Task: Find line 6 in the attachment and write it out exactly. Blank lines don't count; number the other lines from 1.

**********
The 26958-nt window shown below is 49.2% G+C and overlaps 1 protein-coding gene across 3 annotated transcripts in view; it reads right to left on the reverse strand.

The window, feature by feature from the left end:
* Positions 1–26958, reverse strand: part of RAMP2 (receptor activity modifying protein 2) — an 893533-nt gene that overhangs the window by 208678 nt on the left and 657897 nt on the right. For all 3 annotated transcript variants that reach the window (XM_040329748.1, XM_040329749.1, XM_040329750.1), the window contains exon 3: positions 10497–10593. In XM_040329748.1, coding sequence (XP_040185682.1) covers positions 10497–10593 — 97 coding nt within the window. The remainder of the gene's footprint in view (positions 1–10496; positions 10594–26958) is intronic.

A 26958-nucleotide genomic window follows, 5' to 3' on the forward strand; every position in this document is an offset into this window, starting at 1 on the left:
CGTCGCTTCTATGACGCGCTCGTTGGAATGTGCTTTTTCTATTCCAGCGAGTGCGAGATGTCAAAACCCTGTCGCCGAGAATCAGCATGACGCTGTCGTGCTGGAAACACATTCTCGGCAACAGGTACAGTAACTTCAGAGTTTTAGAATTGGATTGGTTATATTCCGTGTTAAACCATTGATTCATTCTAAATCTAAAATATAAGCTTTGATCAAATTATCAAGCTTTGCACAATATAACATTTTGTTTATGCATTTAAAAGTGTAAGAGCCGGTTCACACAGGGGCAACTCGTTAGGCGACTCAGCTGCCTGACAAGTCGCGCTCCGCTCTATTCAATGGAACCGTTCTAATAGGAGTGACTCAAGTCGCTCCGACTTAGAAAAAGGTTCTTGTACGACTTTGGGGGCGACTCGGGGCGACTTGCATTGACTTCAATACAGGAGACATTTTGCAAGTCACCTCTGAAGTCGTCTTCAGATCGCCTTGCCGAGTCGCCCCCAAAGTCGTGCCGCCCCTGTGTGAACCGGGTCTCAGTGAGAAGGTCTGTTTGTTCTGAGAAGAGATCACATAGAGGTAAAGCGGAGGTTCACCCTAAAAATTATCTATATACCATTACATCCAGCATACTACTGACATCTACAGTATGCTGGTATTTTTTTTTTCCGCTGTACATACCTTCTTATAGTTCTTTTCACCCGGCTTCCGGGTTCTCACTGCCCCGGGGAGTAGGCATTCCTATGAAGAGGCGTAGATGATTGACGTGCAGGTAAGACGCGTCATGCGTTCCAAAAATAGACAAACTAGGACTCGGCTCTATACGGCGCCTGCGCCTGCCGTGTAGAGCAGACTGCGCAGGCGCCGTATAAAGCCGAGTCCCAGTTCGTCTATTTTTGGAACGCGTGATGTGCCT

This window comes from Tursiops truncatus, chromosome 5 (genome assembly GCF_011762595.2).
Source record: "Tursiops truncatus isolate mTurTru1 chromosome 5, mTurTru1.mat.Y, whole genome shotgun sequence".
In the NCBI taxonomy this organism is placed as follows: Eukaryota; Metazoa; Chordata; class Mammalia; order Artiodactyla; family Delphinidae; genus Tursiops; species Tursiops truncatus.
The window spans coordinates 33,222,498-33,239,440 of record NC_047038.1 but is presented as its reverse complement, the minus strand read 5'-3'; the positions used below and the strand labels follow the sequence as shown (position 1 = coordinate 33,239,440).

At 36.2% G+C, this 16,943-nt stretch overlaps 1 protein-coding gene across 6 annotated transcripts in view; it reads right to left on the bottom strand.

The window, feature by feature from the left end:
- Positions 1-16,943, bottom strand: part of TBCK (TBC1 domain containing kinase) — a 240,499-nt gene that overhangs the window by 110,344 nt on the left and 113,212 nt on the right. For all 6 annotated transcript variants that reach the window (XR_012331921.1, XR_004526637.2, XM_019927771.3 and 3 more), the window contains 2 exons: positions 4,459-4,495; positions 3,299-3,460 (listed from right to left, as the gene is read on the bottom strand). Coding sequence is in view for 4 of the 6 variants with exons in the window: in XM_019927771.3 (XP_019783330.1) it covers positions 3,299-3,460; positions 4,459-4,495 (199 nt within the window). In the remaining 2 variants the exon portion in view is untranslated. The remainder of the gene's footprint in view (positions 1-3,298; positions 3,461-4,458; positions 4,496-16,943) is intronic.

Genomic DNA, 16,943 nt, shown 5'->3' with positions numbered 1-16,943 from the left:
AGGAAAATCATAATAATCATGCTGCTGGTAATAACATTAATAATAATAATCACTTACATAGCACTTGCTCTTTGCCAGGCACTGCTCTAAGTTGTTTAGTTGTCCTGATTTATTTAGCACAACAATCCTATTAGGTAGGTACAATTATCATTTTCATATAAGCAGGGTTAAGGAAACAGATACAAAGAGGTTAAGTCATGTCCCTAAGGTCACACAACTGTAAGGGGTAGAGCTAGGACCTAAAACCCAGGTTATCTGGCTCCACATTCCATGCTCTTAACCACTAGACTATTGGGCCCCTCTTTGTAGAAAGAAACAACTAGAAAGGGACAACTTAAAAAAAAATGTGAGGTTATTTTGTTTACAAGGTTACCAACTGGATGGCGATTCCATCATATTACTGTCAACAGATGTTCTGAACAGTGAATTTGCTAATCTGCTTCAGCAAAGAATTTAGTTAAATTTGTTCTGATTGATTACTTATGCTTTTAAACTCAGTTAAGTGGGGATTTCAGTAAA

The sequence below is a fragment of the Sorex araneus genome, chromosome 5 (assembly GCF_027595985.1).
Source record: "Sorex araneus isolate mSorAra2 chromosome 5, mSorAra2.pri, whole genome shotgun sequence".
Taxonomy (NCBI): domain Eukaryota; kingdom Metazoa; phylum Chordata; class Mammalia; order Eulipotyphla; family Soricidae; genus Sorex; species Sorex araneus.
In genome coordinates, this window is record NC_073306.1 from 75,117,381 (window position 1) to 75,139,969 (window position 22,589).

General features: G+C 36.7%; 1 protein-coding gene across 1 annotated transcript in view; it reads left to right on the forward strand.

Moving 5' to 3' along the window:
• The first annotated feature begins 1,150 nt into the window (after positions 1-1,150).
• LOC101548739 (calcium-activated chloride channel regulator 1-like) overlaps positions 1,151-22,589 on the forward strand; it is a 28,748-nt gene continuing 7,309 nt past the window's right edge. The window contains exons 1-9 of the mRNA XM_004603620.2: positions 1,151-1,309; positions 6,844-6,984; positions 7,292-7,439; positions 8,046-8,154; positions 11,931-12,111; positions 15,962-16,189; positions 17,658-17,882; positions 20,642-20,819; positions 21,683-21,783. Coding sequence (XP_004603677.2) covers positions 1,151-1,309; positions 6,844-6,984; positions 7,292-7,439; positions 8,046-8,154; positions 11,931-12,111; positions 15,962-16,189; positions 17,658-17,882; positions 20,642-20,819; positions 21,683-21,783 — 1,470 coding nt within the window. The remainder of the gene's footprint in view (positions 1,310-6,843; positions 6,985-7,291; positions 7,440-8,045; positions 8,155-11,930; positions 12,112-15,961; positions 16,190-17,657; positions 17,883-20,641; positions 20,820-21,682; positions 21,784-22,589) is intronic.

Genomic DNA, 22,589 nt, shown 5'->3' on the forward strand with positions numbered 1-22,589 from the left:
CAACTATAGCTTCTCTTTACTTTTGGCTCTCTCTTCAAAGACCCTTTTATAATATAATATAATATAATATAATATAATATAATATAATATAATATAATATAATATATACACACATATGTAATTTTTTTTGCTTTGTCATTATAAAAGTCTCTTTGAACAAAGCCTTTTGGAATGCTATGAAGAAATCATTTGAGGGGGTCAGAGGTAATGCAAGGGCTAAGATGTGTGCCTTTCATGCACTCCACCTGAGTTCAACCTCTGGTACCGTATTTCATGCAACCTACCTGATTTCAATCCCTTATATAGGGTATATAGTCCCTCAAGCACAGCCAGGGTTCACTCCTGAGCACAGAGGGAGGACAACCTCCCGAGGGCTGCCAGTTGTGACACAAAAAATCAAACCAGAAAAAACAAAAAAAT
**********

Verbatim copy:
This window comes from Tursiops truncatus, chromosome 5 (genome assembly GCF_011762595.2).